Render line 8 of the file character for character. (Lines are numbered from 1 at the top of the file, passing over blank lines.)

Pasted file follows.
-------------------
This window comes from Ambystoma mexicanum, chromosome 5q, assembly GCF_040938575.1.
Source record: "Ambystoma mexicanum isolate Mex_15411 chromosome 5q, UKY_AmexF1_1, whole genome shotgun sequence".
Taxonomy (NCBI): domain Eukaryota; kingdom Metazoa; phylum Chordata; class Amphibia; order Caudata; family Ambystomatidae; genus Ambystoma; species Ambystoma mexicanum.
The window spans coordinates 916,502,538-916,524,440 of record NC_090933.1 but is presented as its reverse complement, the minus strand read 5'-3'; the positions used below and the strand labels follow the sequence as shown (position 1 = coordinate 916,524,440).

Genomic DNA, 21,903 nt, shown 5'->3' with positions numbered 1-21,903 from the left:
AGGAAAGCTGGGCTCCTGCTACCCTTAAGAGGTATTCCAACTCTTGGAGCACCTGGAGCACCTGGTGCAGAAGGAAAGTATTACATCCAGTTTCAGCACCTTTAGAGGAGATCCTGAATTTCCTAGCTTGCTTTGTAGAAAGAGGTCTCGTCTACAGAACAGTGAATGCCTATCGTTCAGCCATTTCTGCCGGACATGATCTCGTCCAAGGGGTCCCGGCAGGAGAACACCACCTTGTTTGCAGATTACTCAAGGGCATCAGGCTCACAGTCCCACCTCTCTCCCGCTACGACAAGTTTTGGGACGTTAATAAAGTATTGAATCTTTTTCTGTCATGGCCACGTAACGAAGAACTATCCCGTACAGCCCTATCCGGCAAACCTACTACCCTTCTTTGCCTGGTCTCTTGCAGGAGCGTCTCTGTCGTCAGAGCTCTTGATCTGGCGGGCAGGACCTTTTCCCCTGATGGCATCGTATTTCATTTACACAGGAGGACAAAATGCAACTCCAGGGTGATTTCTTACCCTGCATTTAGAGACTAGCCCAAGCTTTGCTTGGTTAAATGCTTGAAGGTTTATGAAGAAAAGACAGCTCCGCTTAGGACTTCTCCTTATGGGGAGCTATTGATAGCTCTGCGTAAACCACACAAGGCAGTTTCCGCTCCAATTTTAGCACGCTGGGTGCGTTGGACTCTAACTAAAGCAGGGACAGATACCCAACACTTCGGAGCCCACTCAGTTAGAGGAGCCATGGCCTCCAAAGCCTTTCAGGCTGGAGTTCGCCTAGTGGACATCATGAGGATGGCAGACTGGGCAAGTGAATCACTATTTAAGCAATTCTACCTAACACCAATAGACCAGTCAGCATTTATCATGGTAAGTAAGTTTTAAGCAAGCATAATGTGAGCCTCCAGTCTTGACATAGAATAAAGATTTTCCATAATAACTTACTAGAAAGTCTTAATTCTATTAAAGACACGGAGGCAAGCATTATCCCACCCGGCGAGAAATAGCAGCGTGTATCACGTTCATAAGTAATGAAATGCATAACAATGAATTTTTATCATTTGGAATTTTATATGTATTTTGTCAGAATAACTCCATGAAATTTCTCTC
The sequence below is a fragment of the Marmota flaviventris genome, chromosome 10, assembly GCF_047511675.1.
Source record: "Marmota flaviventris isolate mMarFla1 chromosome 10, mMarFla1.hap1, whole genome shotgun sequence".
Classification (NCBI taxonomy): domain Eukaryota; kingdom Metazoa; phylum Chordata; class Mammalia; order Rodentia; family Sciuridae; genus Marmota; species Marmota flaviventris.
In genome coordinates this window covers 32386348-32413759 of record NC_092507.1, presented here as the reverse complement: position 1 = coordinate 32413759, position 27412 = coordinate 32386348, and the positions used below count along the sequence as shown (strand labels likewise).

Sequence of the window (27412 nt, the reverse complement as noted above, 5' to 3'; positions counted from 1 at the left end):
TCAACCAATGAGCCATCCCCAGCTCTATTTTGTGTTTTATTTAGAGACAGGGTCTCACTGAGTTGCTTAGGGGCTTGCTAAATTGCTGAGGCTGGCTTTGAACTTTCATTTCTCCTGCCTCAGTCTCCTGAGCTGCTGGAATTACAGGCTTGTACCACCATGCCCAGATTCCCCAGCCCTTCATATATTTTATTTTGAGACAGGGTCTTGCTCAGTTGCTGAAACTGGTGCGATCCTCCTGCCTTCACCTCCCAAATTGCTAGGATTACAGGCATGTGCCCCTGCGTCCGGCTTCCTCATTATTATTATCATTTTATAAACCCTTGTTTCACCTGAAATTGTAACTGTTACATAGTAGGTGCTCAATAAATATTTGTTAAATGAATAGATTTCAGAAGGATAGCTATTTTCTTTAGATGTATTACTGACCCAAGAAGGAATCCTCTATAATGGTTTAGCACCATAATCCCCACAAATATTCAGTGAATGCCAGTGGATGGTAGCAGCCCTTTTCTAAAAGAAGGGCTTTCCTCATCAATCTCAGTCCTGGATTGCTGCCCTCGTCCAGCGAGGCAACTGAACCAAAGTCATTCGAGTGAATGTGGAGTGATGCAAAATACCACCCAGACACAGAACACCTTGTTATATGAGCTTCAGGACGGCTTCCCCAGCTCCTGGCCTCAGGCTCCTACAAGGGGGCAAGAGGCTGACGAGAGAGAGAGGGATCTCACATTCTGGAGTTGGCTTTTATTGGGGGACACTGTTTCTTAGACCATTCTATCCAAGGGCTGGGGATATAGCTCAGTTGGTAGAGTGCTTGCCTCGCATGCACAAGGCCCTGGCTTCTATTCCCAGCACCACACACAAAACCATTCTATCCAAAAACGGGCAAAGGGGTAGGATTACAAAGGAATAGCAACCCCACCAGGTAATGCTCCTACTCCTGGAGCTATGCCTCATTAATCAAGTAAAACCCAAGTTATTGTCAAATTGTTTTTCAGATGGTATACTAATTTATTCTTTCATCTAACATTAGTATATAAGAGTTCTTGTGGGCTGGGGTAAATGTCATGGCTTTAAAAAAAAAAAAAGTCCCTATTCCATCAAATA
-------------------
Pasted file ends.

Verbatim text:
Source record: "Marmota flaviventris isolate mMarFla1 chromosome 10, mMarFla1.hap1, whole genome shotgun sequence".